Dr Samiran Panda, Head, Division of Epidemiology and Communicable Diseases, Indian Council for Medical Research (ICMR)
Dr Samiran Panda, Head, Division of Epidemiology and Communicable Diseases, Indian Council for Medical Research (ICMR)

COVID-19 virus may reach its endemic stage subsequently, like Influenza: ICMR

ANI | Updated: Jul 09, 2021 17:12 IST

Mumbai (Maharashtra) [India], July 9 (ANI): Experts suggest that the COVID-19 virus, just like Influenza, will subsequently reach its endemic stage, that is, it will always be present in a certain population or region. They added that mutations are normal, and there is nothing to panic about.
Dr Samiran Panda, head, Division of Epidemiology and Communicable Diseases, Indian Council for Medical Research (ICMR) said, "The COVID-19 virus will reach its endemic stage like Influenza after a while and then vulnerable population may have to take the vaccine shot annually."
"Influenza, commonly known as flu, was a pandemic 100 years ago but today it is endemic. Similarly, in the case of COVID-19, we expect that it will gradually become endemic from its current state of being a pandemic. Currently, we recommend the elderly to take annual flu shots. As the influenza virus keeps on mutating, we simultaneously make minor changes in the vaccine. So, there is no need to panic," he added.
Clearing myths about vaccines, and whether breastfeeding mothers can take their COVID-19 vaccine shot, Dr Panda said, "Breastfeeding mothers should get themselves vaccinated against COVID-19 without any hesitation. The anti-bodies that are developed in the mother as a result of the vaccination get passively transferred to the baby while breastfeeding and could be helpful to the child."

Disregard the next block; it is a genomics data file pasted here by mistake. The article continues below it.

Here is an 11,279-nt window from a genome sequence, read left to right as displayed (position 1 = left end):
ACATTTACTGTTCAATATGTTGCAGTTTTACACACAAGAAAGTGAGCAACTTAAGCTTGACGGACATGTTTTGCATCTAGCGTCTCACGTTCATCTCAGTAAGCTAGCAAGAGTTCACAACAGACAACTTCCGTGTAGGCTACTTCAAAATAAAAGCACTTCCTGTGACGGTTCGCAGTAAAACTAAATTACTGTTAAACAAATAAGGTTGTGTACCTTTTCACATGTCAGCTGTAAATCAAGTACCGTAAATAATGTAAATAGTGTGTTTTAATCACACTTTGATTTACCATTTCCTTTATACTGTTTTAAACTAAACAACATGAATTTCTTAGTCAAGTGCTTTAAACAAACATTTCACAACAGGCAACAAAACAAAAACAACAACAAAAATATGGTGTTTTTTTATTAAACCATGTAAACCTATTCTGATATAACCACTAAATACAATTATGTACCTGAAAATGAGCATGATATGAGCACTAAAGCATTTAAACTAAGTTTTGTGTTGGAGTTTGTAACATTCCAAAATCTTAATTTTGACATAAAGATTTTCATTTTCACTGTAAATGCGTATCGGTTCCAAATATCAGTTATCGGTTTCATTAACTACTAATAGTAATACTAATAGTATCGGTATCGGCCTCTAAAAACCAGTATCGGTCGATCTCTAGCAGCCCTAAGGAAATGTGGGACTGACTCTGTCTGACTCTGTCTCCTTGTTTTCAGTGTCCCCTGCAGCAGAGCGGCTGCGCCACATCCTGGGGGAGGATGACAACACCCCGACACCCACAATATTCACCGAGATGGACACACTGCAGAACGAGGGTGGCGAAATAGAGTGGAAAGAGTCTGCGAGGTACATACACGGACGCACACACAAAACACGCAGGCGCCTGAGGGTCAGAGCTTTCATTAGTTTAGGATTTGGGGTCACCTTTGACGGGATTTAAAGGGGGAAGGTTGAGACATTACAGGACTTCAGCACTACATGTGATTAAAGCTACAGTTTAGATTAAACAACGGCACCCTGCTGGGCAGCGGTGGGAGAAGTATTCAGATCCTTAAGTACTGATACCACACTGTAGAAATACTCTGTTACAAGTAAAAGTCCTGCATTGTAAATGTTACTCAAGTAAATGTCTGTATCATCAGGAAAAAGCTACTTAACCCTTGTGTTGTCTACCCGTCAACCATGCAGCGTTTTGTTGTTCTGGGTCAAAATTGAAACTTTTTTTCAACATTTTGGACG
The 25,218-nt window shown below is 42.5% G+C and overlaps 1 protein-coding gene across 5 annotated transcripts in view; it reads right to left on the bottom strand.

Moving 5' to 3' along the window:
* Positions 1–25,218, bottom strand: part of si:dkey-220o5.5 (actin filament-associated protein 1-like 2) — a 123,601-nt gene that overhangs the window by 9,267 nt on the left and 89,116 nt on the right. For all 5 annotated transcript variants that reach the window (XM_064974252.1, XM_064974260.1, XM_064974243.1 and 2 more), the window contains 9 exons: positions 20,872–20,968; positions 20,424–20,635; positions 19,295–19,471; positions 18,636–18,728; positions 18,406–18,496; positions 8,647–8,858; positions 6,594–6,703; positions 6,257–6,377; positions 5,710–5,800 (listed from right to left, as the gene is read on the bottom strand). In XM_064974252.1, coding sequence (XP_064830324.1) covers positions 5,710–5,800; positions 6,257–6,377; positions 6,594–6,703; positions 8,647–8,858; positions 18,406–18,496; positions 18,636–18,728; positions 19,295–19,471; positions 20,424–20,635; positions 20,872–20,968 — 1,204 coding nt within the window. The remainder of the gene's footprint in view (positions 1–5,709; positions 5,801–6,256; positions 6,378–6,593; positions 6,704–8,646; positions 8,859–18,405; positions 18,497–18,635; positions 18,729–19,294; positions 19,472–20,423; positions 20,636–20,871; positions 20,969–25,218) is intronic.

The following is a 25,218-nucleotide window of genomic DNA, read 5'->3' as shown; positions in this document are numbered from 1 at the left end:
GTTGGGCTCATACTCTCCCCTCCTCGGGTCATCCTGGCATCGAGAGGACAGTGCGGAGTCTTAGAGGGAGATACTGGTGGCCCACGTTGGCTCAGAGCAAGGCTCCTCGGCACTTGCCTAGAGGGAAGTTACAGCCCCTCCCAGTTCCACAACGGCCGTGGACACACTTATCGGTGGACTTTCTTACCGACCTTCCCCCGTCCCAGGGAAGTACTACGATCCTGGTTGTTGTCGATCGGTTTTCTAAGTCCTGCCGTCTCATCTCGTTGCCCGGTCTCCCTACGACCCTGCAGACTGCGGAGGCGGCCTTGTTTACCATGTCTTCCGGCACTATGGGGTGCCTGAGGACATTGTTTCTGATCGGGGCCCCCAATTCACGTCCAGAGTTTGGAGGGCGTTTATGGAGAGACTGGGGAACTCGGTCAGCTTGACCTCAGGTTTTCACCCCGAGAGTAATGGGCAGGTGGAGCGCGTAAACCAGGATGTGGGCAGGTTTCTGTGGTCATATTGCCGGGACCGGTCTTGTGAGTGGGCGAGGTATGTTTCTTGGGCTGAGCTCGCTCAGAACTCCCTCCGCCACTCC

He said vaccines are absolutely safe for everyone, including people with normal allergies like asthma, dust allergy, allergy of pollen grains, and have gone through three phases of clinical trials.

"Patients with co-morbidities can take the vaccine if they are stable. It is advisable for people suffering from diabetes and other immuno-suppressed conditions to get vaccinated because they are at a higher risk," he said.
Addressing concerns whether Indian vaccines will be effective against the newer strains of the SARS-CoV-2 virus, Dr Panda said, "The vaccines available now largely are effective against the new variants. Vaccines are not infection preventing, but disease-modifying. Experiments at ICMR have proved that the vaccines presently available in India are effective against the new variants as well. However, the efficacy may differ for different strains."
He urged all to take the vaccine available in the country now, rather than waiting for other vaccines that are available globally.
"Please understand that while people may be waiting for other vaccines which they may consider more convenient or superior, the virus is not waiting. The virus is still spreading in the country. What if you get infected, while you wait?" he said.
Dr. Panda said it is futile to go for anti-body tests as immunity does not depend only on anti-bodies.
"The anti-bodies that are seen using the commercial kits available in the market are not necessarily the anti-bodies that can protect from COVID disease. Whenever a person gets vaccinated, two types of immunity emerge. One is known as neutralizing anti-body or anti-body mediated immunity. The second one is cell-mediated immunity. The third and the most important one is immune memory. Immune memory is generated after vaccination and is present in cells and whenever the virus enters the body, this gets activated," he explained. (ANI)